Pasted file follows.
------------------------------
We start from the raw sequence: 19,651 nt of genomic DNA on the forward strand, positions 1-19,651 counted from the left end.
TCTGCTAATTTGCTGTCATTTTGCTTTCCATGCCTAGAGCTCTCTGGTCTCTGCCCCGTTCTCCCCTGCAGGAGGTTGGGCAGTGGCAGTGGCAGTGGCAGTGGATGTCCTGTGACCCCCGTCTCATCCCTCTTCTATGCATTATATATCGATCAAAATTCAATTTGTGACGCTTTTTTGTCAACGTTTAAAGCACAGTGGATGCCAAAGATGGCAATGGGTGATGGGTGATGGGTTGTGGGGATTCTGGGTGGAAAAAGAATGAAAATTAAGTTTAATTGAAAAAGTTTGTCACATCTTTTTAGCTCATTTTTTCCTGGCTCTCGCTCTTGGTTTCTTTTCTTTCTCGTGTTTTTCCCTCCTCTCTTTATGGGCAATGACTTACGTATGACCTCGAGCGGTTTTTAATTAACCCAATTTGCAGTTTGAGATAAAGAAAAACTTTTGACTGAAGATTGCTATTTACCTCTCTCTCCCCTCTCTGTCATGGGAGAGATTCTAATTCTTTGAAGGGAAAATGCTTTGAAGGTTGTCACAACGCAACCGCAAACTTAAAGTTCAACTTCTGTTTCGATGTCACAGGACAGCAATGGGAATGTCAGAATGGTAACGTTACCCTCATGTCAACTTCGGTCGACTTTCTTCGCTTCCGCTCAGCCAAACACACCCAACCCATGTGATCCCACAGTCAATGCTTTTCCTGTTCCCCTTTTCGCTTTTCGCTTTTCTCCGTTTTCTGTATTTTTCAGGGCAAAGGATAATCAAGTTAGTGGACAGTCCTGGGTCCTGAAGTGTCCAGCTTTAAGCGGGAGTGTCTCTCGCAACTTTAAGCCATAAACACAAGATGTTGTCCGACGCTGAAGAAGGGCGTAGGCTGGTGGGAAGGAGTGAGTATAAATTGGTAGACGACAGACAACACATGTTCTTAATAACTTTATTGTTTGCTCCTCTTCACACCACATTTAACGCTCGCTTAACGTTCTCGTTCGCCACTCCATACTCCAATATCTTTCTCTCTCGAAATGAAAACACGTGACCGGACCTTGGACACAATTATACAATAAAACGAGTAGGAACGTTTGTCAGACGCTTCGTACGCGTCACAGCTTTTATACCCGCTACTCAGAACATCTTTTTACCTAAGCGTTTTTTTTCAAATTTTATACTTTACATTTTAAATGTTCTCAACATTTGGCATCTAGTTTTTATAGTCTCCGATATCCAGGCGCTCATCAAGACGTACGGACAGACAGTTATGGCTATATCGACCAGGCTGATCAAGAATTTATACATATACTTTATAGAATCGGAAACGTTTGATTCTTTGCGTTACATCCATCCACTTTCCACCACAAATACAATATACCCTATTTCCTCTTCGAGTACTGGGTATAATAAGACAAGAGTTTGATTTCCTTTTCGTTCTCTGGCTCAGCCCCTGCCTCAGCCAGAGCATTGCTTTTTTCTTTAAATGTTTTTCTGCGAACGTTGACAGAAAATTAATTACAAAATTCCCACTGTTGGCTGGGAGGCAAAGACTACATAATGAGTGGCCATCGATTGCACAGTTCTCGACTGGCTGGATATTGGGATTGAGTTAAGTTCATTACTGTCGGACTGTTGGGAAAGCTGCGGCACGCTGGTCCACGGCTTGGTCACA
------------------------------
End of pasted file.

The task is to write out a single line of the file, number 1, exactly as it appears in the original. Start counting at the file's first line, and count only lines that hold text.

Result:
We start from the raw sequence: 19,651 nt of genomic DNA on the forward strand, positions 1-19,651 counted from the left end.